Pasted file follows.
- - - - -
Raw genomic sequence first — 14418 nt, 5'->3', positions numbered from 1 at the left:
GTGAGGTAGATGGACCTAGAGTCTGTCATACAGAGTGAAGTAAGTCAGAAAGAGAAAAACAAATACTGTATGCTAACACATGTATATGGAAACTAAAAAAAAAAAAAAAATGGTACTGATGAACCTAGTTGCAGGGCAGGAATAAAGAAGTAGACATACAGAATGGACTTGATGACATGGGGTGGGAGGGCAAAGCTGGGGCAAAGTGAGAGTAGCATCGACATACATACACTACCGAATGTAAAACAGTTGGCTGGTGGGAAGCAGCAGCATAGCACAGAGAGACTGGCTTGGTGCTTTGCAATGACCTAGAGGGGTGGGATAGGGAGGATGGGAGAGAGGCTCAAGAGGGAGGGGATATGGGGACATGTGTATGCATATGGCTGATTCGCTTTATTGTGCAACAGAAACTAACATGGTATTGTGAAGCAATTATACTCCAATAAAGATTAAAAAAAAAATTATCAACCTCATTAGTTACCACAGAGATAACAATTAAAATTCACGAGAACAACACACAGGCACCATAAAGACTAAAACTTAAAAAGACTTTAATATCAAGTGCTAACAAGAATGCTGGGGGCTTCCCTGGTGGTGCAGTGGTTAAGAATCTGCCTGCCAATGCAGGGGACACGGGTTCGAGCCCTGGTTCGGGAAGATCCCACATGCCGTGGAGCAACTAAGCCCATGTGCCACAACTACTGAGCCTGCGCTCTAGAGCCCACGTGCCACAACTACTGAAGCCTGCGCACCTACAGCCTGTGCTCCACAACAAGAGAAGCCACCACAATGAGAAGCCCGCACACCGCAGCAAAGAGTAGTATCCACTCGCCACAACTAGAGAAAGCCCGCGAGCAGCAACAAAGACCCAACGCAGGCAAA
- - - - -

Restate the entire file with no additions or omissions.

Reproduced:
Raw genomic sequence first — 14418 nt, 5'->3', positions numbered from 1 at the left:
GTGAGGTAGATGGACCTAGAGTCTGTCATACAGAGTGAAGTAAGTCAGAAAGAGAAAAACAAATACTGTATGCTAACACATGTATATGGAAACTAAAAAAAAAAAAAAAATGGTACTGATGAACCTAGTTGCAGGGCAGGAATAAAGAAGTAGACATACAGAATGGACTTGATGACATGGGGTGGGAGGGCAAAGCTGGGGCAAAGTGAGAGTAGCATCGACATACATACACTACCGAATGTAAAACAGTTGGCTGGTGGGAAGCAGCAGCATAGCACAGAGAGACTGGCTTGGTGCTTTGCAATGACCTAGAGGGGTGGGATAGGGAGGATGGGAGAGAGGCTCAAGAGGGAGGGGATATGGGGACATGTGTATGCATATGGCTGATTCGCTTTATTGTGCAACAGAAACTAACATGGTATTGTGAAGCAATTATACTCCAATAAAGATTAAAAAAAAAATTATCAACCTCATTAGTTACCACAGAGATAACAATTAAAATTCACGAGAACAACACACAGGCACCATAAAGACTAAAACTTAAAAAGACTTTAATATCAAGTGCTAACAAGAATGCTGGGGGCTTCCCTGGTGGTGCAGTGGTTAAGAATCTGCCTGCCAATGCAGGGGACACGGGTTCGAGCCCTGGTTCGGGAAGATCCCACATGCCGTGGAGCAACTAAGCCCATGTGCCACAACTACTGAGCCTGCGCTCTAGAGCCCACGTGCCACAACTACTGAAGCCTGCGCACCTACAGCCTGTGCTCCACAACAAGAGAAGCCACCACAATGAGAAGCCCGCACACCGCAGCAAAGAGTAGTATCCACTCGCCACAACTAGAGAAAGCCCGCGAGCAGCAACAAAGACCCAACGCAGGCAAA